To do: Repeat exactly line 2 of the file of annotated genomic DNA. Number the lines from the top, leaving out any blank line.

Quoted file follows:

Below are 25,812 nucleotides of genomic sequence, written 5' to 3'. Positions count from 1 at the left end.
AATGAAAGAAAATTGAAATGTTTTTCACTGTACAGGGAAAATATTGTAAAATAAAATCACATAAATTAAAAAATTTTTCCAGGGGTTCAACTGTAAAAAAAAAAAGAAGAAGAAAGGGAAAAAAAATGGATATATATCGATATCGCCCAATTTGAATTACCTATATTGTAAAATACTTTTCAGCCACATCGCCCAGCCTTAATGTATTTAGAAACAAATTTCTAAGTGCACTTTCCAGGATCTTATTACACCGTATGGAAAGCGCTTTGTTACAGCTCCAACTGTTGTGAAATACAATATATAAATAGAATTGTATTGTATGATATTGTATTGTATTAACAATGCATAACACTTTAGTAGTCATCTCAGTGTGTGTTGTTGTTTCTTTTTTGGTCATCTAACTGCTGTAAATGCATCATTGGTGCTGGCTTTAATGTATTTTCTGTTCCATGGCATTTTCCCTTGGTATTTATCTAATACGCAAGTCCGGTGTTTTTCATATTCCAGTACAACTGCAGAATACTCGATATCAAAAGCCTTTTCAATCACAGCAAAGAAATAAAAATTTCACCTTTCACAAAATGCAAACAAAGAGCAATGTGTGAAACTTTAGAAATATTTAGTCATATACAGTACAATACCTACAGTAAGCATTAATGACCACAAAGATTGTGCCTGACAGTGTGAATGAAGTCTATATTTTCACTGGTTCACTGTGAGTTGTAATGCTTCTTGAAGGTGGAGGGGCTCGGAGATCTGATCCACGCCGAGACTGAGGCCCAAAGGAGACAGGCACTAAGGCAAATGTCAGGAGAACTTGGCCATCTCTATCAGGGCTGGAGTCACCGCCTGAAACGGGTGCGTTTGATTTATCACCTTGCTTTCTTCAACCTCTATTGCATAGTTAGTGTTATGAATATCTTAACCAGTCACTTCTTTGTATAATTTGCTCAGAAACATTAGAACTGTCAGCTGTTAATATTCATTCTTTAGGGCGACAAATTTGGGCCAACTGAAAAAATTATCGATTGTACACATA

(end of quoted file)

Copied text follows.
AATGAAAGAAAATTGAAATGTTTTTCACTGTACAGGGAAAATATTGTAAAATAAAATCACATAAATTAAAAAATTTTTCCAGGGGTTCAACTGTAAAAAAAAAAAGAAGAAGAAAGGGAAAAAAAATGGATATATATCGATATCGCCCAATTTGAATTACCTATATTGTAAAATACTTTTCAGCCACATCGCCCAGCCTTAATGTATTTAGAAACAAATTTCTAAGTGCACTTTCCAGGATCTTATTACACCGTATGGAAAGCGCTTTGTTACAGCTCCAACTGTTGTGAAATACAATATATAAATAGAATTGTATTGTATGATATTGTATTGTATTAACAATGCATAACACTTTAGTAGTCATCTCAGTGTGTGTTGTTGTTTCTTTTTTGGTCATCTAACTGCTGTAAATGCATCATTGGTGCTGGCTTTAATGTATTTTCTGTTCCATGGCATTTTCCCTTGGTATTTATCTAATACGCAAGTCCGGTGTTTTTCATATTCCAGTACAACTGCAGAATACTCGATATCAAAAGCCTTTTCAATCACAGCAAAGAAATAAAAATTTCACCTTTCACAAAATGCAAACAAAGAGCAATGTGTGAAACTTTAGAAATATTTAGTCATATACAGTACAATACCTACAGTAAGCATTAATGACCACAAAGATTGTGCCTGACAGTGTGAATGAAGTCTATATTTTCACTGGTTCACTGTGAGTTGTAATGCTTCTTGAAGGTGGAGGGGCTCGGAGATCTGATCCACGCCGAGACTGAGGCCCAAAGGAGACAGGCACTAAGGCAAATGTCAGGAGAACTTGGCCATCTCTATCAGGGCTGGAGTCACCGCCTGAAACGGGTGCGTTTGATTTATCACCTTGCTTTCTTCAACCTCTATTGCATAGTTAGTGTTATGAATATCTTAACCAGTCACTTCTTTGTATAATTTGCTCAGAAACATTAGAACTGTCAGCTGTTAATATTCATTCTTTAGGGCGACAAATTTGGGCCAACTGAAAAAATTATCGATTGTACACATA